Gazette opinion: 2 more years: Agreement will sustain Insure Montana

2013-03-04T00:00:00Z Gazette opinion: 2 more years: Agreement will sustain Insure Montana The Billings Gazette
March 04, 2013 12:00 am

Halfway through it 90-day session, the Montana Legislature has partisan differences on major issues and its biggest decisions lie ahead. Yet Republicans and Democrats came together to give peace of mind to 8,000 Montanans who use Insure Montana.

This popular, but limited, program provides insurance premium subsidies or tax credits for small Montana businesses that offer employees private health coverage. To participate in Insure Montana, a business must have fewer than 10 employees. About 1,500 businesses participate, covering about 8,000 people. More are on a waiting list, according to Monica Lindeen, state insurance commissioner.

Lindeen went to bat for Insure Montana when the the program's funding was zeroed out in former Gov. Brian Schweitzer's budget that anticipated these businesses switching to the promised new federal insurance shopping exchange.

However, small-business owners in Billings, Helena and elsewhere spoke up for Insure Montana, a program they know and like and want to keep. It makes no sense in this time of transition in health care to force 8,000 people who already have coverage to go out into a market still under construction.

For some small businesses, Insure Montana offers a better deal than the subsidies promised by the planned exchange for individual and small-group policies. Furthermore, Insure Montana has succeeded in holding administrative costs to 6 percent and keeping rate increases below average.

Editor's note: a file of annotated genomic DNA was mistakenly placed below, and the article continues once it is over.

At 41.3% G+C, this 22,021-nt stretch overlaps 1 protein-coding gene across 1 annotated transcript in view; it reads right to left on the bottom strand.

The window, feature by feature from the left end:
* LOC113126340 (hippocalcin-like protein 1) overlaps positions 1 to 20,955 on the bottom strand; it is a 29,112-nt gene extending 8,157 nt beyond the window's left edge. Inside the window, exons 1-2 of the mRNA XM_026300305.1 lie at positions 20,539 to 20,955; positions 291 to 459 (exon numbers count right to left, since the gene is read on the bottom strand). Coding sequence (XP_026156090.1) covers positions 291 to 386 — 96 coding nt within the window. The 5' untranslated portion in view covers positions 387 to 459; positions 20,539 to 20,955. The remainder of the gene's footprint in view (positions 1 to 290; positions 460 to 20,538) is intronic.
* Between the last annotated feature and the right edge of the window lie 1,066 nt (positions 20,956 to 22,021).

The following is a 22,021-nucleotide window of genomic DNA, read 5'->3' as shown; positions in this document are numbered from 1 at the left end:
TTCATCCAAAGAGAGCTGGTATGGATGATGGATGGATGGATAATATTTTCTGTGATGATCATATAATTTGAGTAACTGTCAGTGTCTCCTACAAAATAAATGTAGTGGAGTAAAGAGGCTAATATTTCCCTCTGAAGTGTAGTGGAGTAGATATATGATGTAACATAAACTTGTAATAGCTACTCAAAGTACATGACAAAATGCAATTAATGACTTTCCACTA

Funding was the big issue. Insure Montana has been funded from cigarette tax money, as have some other state health programs. That funding stream won't sustain all the programs into the future because fewer people are buying cigarettes.

Working with Gov. Steve Bullock, Lindeen offered to use $6 million from license fees paid by insurance companies. Bullock's budget staff identified general fund and tobacco tax money to cover the rest of the $18.5 million two-year budget for Insure Montana.

Importantly, Republican legislative leadership was involved in the deal. Majority Leader Gordon Vance of Bozeman said: "We intend to move forward and fully fund this program for the next biennium."

A joint appropriations subcommittee has included the Insure Montana deal in its budget recommendation. We urge lawmakers to accept that recommendation. Sustaining Insure Montana is a win for small businesses and a win for Montana's health.

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